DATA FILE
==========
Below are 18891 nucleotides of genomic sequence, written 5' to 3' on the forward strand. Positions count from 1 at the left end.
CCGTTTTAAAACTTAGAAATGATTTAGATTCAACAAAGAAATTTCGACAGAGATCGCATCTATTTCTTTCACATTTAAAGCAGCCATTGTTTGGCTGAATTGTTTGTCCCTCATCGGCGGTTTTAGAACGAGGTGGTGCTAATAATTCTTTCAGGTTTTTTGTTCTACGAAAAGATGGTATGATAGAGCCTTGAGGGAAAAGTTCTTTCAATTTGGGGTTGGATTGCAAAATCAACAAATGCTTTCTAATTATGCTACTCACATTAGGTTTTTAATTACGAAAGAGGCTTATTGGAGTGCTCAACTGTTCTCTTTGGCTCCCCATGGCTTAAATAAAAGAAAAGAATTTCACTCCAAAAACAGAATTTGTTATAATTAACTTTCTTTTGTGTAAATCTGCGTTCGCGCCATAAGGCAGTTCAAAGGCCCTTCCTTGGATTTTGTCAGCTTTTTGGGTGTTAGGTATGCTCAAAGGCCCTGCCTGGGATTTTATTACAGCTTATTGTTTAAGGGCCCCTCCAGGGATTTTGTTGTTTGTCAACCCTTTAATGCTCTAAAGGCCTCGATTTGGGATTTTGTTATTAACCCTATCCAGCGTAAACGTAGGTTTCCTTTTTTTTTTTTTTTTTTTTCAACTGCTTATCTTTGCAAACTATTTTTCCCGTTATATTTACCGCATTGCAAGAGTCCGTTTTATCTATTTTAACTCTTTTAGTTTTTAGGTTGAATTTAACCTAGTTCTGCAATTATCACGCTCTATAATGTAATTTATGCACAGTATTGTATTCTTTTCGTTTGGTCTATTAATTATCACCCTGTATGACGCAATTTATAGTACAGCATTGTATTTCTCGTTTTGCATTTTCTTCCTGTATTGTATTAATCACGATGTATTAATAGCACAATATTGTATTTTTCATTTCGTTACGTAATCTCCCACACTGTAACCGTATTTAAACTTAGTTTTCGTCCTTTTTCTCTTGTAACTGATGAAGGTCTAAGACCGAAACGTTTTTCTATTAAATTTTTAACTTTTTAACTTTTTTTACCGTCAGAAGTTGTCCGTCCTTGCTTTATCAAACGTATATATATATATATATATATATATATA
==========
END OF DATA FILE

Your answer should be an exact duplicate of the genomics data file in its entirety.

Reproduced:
Below are 18891 nucleotides of genomic sequence, written 5' to 3' on the forward strand. Positions count from 1 at the left end.
CCGTTTTAAAACTTAGAAATGATTTAGATTCAACAAAGAAATTTCGACAGAGATCGCATCTATTTCTTTCACATTTAAAGCAGCCATTGTTTGGCTGAATTGTTTGTCCCTCATCGGCGGTTTTAGAACGAGGTGGTGCTAATAATTCTTTCAGGTTTTTTGTTCTACGAAAAGATGGTATGATAGAGCCTTGAGGGAAAAGTTCTTTCAATTTGGGGTTGGATTGCAAAATCAACAAATGCTTTCTAATTATGCTACTCACATTAGGTTTTTAATTACGAAAGAGGCTTATTGGAGTGCTCAACTGTTCTCTTTGGCTCCCCATGGCTTAAATAAAAGAAAAGAATTTCACTCCAAAAACAGAATTTGTTATAATTAACTTTCTTTTGTGTAAATCTGCGTTCGCGCCATAAGGCAGTTCAAAGGCCCTTCCTTGGATTTTGTCAGCTTTTTGGGTGTTAGGTATGCTCAAAGGCCCTGCCTGGGATTTTATTACAGCTTATTGTTTAAGGGCCCCTCCAGGGATTTTGTTGTTTGTCAACCCTTTAATGCTCTAAAGGCCTCGATTTGGGATTTTGTTATTAACCCTATCCAGCGTAAACGTAGGTTTCCTTTTTTTTTTTTTTTTTTTTCAACTGCTTATCTTTGCAAACTATTTTTCCCGTTATATTTACCGCATTGCAAGAGTCCGTTTTATCTATTTTAACTCTTTTAGTTTTTAGGTTGAATTTAACCTAGTTCTGCAATTATCACGCTCTATAATGTAATTTATGCACAGTATTGTATTCTTTTCGTTTGGTCTATTAATTATCACCCTGTATGACGCAATTTATAGTACAGCATTGTATTTCTCGTTTTGCATTTTCTTCCTGTATTGTATTAATCACGATGTATTAATAGCACAATATTGTATTTTTCATTTCGTTACGTAATCTCCCACACTGTAACCGTATTTAAACTTAGTTTTCGTCCTTTTTCTCTTGTAACTGATGAAGGTCTAAGACCGAAACGTTTTTCTATTAAATTTTTAACTTTTTAACTTTTTTTACCGTCAGAAGTTGTCCGTCCTTGCTTTATCAAACGTATATATATATATATATATATATATATA